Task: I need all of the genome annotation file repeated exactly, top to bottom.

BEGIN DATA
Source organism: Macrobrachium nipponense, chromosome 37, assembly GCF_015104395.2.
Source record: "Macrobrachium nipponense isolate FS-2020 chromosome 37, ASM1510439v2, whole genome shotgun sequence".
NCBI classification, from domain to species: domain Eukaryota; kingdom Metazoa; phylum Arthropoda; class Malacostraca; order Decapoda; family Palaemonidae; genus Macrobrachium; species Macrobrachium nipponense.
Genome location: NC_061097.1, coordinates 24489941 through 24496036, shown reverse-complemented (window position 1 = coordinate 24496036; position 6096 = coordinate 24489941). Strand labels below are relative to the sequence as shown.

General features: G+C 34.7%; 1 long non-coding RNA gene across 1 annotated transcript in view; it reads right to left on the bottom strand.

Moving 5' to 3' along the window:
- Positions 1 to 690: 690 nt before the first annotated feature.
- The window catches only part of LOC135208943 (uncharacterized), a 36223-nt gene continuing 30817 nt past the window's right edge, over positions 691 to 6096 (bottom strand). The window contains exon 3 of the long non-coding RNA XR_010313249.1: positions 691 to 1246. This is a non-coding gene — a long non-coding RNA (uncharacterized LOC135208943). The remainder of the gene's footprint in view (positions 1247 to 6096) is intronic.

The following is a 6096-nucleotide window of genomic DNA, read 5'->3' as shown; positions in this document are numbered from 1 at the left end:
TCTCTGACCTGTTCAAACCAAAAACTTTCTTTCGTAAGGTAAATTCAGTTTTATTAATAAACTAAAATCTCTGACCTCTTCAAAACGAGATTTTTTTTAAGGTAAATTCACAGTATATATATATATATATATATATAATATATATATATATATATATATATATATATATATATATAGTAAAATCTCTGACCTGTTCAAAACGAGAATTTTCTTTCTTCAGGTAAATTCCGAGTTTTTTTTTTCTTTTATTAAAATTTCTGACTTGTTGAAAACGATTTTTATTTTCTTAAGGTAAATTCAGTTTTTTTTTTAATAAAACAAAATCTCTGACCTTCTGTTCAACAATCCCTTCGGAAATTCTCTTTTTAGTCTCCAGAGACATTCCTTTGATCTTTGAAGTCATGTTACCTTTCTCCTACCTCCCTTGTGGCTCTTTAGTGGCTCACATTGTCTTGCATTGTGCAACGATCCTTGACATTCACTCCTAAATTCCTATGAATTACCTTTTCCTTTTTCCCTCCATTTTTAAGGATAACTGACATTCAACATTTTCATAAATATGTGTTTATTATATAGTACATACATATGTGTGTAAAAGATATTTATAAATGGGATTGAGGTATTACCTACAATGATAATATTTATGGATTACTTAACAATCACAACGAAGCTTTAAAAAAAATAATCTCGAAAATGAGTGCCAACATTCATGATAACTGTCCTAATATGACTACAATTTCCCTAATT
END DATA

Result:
Source organism: Macrobrachium nipponense, chromosome 37, assembly GCF_015104395.2.
Source record: "Macrobrachium nipponense isolate FS-2020 chromosome 37, ASM1510439v2, whole genome shotgun sequence".
NCBI classification, from domain to species: domain Eukaryota; kingdom Metazoa; phylum Arthropoda; class Malacostraca; order Decapoda; family Palaemonidae; genus Macrobrachium; species Macrobrachium nipponense.
Genome location: NC_061097.1, coordinates 24489941 through 24496036, shown reverse-complemented (window position 1 = coordinate 24496036; position 6096 = coordinate 24489941). Strand labels below are relative to the sequence as shown.

General features: G+C 34.7%; 1 long non-coding RNA gene across 1 annotated transcript in view; it reads right to left on the bottom strand.

Moving 5' to 3' along the window:
- Positions 1 to 690: 690 nt before the first annotated feature.
- The window catches only part of LOC135208943 (uncharacterized), a 36223-nt gene continuing 30817 nt past the window's right edge, over positions 691 to 6096 (bottom strand). The window contains exon 3 of the long non-coding RNA XR_010313249.1: positions 691 to 1246. This is a non-coding gene — a long non-coding RNA (uncharacterized LOC135208943). The remainder of the gene's footprint in view (positions 1247 to 6096) is intronic.

The following is a 6096-nucleotide window of genomic DNA, read 5'->3' as shown; positions in this document are numbered from 1 at the left end:
TCTCTGACCTGTTCAAACCAAAAACTTTCTTTCGTAAGGTAAATTCAGTTTTATTAATAAACTAAAATCTCTGACCTCTTCAAAACGAGATTTTTTTTAAGGTAAATTCACAGTATATATATATATATATATATATAATATATATATATATATATATATATATATATATATATATAGTAAAATCTCTGACCTGTTCAAAACGAGAATTTTCTTTCTTCAGGTAAATTCCGAGTTTTTTTTTTCTTTTATTAAAATTTCTGACTTGTTGAAAACGATTTTTATTTTCTTAAGGTAAATTCAGTTTTTTTTTTAATAAAACAAAATCTCTGACCTTCTGTTCAACAATCCCTTCGGAAATTCTCTTTTTAGTCTCCAGAGACATTCCTTTGATCTTTGAAGTCATGTTACCTTTCTCCTACCTCCCTTGTGGCTCTTTAGTGGCTCACATTGTCTTGCATTGTGCAACGATCCTTGACATTCACTCCTAAATTCCTATGAATTACCTTTTCCTTTTTCCCTCCATTTTTAAGGATAACTGACATTCAACATTTTCATAAATATGTGTTTATTATATAGTACATACATATGTGTGTAAAAGATATTTATAAATGGGATTGAGGTATTACCTACAATGATAATATTTATGGATTACTTAACAATCACAACGAAGCTTTAAAAAAAATAATCTCGAAAATGAGTGCCAACATTCATGATAACTGTCCTAATATGACTACAATTTCCCTAATT